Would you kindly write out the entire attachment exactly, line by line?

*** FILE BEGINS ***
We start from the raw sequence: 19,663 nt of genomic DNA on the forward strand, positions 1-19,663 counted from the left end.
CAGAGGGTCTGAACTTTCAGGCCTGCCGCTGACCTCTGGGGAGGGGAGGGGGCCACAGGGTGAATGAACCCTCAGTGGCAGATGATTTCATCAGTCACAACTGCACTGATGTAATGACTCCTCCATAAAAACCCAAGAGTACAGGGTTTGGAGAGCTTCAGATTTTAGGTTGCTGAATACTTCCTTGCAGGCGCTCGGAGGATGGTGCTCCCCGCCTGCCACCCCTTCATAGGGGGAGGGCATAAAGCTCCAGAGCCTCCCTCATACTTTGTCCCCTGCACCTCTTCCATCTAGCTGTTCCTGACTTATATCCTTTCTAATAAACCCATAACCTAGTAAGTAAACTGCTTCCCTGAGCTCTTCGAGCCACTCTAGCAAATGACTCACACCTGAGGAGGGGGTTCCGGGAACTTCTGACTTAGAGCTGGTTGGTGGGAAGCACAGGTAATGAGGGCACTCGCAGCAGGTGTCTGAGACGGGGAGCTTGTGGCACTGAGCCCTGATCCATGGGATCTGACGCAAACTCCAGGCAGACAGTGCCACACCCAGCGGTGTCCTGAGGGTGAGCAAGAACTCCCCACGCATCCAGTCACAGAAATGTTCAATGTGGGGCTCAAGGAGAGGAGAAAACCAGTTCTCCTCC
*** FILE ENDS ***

We start from the raw sequence: 19,663 nt of genomic DNA on the forward strand, positions 1-19,663 counted from the left end.
CAGAGGGTCTGAACTTTCAGGCCTGCCGCTGACCTCTGGGGAGGGGAGGGGGCCACAGGGTGAATGAACCCTCAGTGGCAGATGATTTCATCAGTCACAACTGCACTGATGTAATGACTCCTCCATAAAAACCCAAGAGTACAGGGTTTGGAGAGCTTCAGATTTTAGGTTGCTGAATACTTCCTTGCAGGCGCTCGGAGGATGGTGCTCCCCGCCTGCCACCCCTTCATAGGGGGAGGGCATAAAGCTCCAGAGCCTCCCTCATACTTTGTCCCCTGCACCTCTTCCATCTAGCTGTTCCTGACTTATATCCTTTCTAATAAACCCATAACCTAGTAAGTAAACTGCTTCCCTGAGCTCTTCGAGCCACTCTAGCAAATGACTCACACCTGAGGAGGGGGTTCCGGGAACTTCTGACTTAGAGCTGGTTGGTGGGAAGCACAGGTAATGAGGGCACTCGCAGCAGGTGTCTGAGACGGGGAGCTTGTGGCACTGAGCCCTGATCCATGGGATCTGACGCAAACTCCAGGCAGACAGTGCCACACCCAGCGGTGTCCTGAGGGTGAGCAAGAACTCCCCACGCATCCAGTCACAGAAATGTTCAATGTGGGGCTCAAGGAGAGGAGAAAACCAGTTCTCCTCC